Greek question & the pre-history of *nekwt
Patrick C. Ryan
proto-language at email.msn.com
Mon Feb 8 22:51:33 UTC 1999
Dear Glen and IEists:
From: Glen Gordon <glengordon01 at hotmail.com>
To: indo-european at xkl.com <indo-european at xkl.com>
Date: Monday, February 08, 1999 1:32 PM
Subject: Greek question & the pre-history of *nekwt
>>I believe the base of <nu:kto/s> is IE *neugh-,
>You make it sound like a religion. Who else believes in the Church of
I do not know what religion has to do with this question from my standpoint.
In any case, I have subsequently revised my reconstruction to *negh-w-.
>My suspicion rather is that the word is indeed old but of the form
>*nekwt (which is not so contraversial at all) from an earlier verb
>**nekw- "to sleep".
This flies in the face of the Greek forms, which appear to be related,
beginning nukh-, since IE <kw> does not normally produce Greek <kh>.
Also, if Sturtevant is correct in assuming that voiceless stops are
indicated in Hittite by doubled spellings, then Hittite nek(uz) can only
represent IE *neg-, *negh-, or *negw-.
>We have Hittite nekuz, not to mention English
>"night", which show that there was no *-u- in the word.
This is neatly explained by *negh-w-, the *-w- of which apparently in
carried over into the first syllable in some cases in Greek (perhaps
through -*gw-). In any case, you have to be able to explain the -u- of the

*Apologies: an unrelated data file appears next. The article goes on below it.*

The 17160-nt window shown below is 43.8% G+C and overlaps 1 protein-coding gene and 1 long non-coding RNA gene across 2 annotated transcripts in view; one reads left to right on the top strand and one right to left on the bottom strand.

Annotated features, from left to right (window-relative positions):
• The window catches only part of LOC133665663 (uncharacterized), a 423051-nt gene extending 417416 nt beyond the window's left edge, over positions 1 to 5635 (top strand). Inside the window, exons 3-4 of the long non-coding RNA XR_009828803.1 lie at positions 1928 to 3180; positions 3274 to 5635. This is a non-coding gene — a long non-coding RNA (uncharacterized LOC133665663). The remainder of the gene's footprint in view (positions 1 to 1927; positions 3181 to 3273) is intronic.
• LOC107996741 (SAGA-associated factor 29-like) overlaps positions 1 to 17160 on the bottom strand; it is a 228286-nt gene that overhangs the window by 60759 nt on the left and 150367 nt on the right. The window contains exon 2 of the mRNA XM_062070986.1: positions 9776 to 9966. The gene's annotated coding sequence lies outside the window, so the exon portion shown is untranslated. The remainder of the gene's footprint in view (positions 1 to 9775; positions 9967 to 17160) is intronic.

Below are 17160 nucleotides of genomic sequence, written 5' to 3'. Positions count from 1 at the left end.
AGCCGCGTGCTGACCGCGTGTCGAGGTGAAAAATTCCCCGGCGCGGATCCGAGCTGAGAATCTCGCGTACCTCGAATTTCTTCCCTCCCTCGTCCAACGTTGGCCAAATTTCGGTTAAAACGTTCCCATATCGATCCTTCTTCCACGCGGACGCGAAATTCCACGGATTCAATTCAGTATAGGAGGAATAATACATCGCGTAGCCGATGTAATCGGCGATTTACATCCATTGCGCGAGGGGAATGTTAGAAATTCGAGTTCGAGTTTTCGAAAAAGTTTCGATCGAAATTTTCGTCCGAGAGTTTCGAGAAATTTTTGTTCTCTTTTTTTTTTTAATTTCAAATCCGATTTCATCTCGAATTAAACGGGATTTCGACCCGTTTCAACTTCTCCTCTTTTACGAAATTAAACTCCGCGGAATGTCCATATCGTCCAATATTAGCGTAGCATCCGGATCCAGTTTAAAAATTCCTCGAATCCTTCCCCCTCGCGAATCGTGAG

[ Moderator's comment:
But the stem in question has a labiovelar, not a palatal+labial cluster. And
Cowgill's Law explains the development of *o > u quite nicely.
>As far as I
>understand, Greek -y-
There is no Greek <y> except in anglicized spelling of Greek words.
[ Moderator's comment:
I do not believe that Mr. Gordon was referring to orthography but to the
phonetic value of the letter in question in later Attic. It is more than
>was the result of the following labiovelar
>affecting the previous vowel (anticipatory labialisation as in Latin).
This explanation takes that into consideration.
>Without getting too entangled in a flimsy Nostratic explanation that
>ignores all IE laws as Patrick has done,
If you are trying to be offensive, you have succeeded.
>*nekwt is similar to words in
>Uralic (Finnish nukkua) that mean "to sleep". Hence, "sleep time" ->
How pathetically naif! Finnish nukkua is generally recognized to be a
loanword into Finnish from Germanic so no Uralic form can be reconstructed.
>I recall there might be similar words in Altaic? However, no
>proposals of *gh need apply in its etymology nor imaginative comparisons
>to Egyptian of all things. This still begs the question of why there is
>-kh- in Greek and, that part, I dunno.
It is now obvious why you did not also notice the -u- of the Greek form.
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